“Be Prepared”Matthew 25:1-13
By: David E. MacDonald
November 9, 2008 (26th Sunday after Pentecost)
Niles First United Methodist Church
--Scout motto: “Be Prepared” (Baden-Powell, “Why, for any old thing, of course!”)
(We taught scouts to be prepared by having them pack their bags, and do the grocery shopping. . .there was one boy who always forgot something, like the salad dressing, and that boy grew up to be a preacher. . .)
--Jesus tells this story of 10 bridesmaids. (In those days, a wedding was a week-long event! The groom would collect the bridesmaids, and they would process by lamplight to the bride's home, where they would greet her in song, and the groom would take the bride to his family home. Then the ceremony would take place the next day, then there would be music and dancing and partying for the rest of the week----this is why the wine ran out in Cana.)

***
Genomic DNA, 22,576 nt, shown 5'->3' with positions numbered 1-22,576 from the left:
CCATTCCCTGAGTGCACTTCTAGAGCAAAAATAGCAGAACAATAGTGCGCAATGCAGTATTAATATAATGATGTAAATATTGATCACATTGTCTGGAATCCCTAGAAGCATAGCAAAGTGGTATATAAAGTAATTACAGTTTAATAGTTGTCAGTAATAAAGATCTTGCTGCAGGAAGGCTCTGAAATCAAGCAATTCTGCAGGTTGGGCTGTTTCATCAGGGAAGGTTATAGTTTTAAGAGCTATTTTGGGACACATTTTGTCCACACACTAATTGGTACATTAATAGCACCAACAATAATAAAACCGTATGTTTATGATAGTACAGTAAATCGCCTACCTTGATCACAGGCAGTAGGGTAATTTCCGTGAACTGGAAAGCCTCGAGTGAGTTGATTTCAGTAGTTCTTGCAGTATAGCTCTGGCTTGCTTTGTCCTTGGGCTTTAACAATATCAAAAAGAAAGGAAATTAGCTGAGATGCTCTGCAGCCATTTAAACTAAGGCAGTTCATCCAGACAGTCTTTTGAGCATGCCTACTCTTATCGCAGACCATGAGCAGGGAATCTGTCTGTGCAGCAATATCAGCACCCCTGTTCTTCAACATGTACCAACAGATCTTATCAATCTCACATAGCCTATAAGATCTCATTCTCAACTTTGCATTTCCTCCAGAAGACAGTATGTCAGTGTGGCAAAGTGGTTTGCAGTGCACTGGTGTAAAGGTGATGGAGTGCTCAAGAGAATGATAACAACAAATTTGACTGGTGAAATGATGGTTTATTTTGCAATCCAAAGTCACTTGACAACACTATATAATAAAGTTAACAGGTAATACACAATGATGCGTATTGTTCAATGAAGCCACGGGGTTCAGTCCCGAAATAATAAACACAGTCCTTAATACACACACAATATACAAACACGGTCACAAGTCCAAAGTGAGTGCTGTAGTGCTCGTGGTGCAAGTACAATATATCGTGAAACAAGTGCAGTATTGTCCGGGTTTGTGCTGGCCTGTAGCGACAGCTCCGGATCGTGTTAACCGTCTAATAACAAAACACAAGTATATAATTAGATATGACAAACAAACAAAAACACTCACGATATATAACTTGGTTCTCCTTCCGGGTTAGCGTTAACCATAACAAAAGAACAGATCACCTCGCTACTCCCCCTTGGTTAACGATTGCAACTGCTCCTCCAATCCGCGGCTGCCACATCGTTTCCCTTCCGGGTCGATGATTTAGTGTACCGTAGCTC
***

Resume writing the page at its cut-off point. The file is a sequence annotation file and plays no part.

--This whole section of Scripture, beginning in Chapter 24, is all about being prepared.
--For what? (The persecutions to come, and for the time when Jesus would return.)
--After this, Jesus tells his disciples exactly what he expects will happen (“The Son of Man will be handed over to be crucified.”)
So, let's place these bridesmaids into that context—Jesus is about to be crucified, and he's preparing his disciples for what is to come.
--That why I call this a “Parable of the Kingdom,” because Jesus is telling his disciples (and us) what to expect in the new community that he is building.
--Let's begin by looking at those bridesmaids who were prepared.